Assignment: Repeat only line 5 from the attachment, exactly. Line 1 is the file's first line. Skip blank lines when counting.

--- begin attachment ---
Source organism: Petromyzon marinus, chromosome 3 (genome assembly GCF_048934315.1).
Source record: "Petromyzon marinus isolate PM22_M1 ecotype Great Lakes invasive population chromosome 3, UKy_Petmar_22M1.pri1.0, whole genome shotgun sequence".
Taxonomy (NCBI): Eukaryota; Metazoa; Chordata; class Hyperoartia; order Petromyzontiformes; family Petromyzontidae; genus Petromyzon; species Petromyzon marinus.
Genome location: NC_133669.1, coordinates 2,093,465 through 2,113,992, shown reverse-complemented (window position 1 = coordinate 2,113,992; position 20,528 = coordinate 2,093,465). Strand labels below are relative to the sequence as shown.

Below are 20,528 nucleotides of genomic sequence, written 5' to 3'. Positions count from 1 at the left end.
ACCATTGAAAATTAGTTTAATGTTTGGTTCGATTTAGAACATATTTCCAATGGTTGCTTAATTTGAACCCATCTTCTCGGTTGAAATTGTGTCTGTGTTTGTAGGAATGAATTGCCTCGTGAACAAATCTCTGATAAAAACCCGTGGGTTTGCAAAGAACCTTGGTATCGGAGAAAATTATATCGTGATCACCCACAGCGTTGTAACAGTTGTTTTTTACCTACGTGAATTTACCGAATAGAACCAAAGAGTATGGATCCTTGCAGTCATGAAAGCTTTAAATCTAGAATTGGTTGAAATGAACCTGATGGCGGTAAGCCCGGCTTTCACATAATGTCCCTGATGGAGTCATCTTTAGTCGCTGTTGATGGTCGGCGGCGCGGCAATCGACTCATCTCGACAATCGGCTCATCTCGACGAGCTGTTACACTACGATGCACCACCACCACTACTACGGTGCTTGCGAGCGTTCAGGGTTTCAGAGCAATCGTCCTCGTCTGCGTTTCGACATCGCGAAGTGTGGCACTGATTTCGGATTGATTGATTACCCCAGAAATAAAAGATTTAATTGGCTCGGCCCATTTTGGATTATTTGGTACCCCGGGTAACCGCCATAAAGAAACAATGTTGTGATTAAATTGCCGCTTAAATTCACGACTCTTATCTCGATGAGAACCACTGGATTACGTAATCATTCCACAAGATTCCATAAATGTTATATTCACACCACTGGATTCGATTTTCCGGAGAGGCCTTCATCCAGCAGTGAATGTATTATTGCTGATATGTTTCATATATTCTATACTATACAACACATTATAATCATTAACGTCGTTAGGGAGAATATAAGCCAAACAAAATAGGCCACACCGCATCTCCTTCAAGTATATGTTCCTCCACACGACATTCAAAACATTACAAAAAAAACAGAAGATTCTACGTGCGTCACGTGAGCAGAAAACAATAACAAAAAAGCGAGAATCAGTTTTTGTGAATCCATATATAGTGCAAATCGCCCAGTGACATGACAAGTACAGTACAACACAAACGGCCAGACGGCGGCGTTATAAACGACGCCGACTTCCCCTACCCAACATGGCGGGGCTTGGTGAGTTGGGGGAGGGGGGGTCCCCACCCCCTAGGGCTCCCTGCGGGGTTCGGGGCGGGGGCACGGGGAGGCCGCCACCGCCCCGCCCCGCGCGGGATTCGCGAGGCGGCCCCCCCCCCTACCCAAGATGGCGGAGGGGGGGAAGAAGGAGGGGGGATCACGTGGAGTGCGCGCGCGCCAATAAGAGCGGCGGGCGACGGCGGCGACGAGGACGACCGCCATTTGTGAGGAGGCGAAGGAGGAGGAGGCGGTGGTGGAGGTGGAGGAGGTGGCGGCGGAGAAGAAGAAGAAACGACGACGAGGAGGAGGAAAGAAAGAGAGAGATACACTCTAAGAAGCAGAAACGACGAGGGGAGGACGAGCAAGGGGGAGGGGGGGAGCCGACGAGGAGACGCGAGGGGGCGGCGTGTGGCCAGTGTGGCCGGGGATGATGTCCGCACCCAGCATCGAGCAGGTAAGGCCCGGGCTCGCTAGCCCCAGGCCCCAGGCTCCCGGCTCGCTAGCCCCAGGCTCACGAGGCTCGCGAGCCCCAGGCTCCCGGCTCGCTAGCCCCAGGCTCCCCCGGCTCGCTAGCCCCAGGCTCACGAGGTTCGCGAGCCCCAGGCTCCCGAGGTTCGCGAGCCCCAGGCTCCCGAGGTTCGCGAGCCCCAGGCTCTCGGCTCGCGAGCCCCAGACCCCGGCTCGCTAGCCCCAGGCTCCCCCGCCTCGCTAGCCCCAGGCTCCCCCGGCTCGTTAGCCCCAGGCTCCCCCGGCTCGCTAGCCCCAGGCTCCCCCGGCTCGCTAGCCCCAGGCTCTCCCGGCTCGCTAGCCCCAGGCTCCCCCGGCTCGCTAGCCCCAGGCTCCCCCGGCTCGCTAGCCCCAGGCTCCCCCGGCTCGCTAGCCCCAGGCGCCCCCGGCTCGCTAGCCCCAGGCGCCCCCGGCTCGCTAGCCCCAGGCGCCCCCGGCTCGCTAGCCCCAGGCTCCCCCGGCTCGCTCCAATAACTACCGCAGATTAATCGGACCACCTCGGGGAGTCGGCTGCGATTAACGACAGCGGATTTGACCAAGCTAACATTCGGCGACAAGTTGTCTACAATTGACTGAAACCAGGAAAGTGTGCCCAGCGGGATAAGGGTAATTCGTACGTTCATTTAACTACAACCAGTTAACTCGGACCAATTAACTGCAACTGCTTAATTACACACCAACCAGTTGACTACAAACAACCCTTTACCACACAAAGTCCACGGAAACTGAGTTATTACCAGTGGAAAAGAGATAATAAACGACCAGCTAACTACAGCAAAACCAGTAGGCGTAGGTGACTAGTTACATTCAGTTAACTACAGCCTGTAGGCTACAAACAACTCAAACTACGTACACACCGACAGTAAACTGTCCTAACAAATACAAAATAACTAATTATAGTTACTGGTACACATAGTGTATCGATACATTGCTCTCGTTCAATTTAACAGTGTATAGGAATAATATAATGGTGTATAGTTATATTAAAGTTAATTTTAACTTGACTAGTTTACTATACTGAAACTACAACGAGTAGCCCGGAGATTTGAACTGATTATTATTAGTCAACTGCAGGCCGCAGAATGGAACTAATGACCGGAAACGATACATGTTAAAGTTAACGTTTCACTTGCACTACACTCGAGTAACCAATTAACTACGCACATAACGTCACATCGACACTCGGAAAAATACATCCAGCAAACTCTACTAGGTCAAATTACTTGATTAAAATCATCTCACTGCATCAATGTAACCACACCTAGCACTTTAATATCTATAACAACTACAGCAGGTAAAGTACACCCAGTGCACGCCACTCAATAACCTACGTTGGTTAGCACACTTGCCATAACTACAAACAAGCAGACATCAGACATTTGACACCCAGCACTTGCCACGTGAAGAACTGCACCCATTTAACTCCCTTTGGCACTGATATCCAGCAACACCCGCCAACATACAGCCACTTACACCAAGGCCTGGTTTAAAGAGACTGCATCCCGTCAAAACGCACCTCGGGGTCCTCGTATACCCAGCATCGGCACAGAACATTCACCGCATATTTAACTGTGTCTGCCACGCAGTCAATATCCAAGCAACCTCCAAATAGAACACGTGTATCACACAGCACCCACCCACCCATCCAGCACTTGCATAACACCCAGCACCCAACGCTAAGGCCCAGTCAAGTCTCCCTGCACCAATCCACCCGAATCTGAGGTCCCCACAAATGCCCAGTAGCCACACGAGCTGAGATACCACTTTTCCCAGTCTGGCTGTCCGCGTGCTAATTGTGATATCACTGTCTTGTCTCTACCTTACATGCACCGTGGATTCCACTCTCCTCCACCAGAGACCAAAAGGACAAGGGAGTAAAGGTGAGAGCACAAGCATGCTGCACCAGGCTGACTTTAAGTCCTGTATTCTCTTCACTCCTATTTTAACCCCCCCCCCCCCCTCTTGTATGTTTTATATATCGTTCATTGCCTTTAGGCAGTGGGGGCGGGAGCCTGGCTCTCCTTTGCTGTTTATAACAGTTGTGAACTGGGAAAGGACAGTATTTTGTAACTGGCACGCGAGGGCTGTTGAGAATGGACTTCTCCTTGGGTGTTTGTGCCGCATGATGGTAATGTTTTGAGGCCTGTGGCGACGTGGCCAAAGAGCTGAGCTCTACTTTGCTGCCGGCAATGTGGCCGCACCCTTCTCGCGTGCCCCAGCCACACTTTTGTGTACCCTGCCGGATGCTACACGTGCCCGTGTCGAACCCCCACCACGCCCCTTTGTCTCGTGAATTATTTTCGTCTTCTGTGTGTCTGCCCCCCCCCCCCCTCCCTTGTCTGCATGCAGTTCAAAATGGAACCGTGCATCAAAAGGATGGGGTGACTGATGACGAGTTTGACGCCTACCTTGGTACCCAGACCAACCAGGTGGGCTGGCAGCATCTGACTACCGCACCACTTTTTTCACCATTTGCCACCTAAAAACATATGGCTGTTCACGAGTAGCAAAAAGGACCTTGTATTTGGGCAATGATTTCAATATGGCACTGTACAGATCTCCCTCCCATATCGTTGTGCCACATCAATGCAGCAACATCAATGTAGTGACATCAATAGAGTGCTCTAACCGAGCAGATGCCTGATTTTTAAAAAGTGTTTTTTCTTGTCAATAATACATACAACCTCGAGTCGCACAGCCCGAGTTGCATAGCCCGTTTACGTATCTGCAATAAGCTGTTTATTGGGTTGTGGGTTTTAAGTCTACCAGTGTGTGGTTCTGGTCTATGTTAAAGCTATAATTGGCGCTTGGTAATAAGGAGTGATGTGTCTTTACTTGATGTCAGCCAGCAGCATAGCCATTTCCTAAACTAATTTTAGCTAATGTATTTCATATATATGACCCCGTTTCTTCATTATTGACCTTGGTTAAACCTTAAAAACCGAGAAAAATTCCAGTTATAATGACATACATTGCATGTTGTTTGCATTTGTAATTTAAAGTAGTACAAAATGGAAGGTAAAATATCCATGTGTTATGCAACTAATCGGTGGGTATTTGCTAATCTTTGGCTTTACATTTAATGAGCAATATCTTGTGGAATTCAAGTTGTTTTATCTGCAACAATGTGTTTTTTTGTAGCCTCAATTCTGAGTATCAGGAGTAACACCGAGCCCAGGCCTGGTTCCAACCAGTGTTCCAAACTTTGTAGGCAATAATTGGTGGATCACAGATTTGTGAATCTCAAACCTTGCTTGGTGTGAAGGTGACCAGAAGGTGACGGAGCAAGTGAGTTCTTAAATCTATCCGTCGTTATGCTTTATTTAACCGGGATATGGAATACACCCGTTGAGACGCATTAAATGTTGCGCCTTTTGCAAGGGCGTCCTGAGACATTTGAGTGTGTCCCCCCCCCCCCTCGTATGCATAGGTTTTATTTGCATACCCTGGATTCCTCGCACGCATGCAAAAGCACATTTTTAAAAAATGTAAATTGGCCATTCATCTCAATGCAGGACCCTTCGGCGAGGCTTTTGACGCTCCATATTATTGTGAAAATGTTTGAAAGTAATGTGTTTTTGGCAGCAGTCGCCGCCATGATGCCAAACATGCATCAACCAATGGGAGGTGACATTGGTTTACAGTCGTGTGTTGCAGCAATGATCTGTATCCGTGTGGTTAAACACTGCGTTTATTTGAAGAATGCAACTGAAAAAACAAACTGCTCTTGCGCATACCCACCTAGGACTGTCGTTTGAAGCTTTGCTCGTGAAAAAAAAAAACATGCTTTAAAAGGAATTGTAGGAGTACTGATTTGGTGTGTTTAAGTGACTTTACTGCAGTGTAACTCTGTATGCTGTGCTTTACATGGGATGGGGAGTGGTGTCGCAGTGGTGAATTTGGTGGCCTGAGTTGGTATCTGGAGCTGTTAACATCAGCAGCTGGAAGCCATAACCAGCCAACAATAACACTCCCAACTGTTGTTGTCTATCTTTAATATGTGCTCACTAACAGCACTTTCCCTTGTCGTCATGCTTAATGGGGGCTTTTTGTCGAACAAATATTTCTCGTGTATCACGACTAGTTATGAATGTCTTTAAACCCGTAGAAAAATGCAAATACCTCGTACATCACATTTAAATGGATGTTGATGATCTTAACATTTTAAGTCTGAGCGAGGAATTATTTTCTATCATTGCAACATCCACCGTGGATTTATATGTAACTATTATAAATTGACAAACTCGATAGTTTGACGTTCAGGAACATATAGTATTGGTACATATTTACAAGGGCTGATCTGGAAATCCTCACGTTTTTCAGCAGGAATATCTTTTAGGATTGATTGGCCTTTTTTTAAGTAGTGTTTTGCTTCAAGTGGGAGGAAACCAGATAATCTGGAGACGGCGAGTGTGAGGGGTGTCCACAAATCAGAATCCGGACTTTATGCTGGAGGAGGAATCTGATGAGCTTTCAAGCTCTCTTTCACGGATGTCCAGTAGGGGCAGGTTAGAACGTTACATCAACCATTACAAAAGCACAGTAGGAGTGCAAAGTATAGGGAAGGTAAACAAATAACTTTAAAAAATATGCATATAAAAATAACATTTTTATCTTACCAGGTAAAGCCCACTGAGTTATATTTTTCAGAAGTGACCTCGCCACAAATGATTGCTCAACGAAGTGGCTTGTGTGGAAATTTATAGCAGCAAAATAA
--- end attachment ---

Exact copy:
Below are 20,528 nucleotides of genomic sequence, written 5' to 3'. Positions count from 1 at the left end.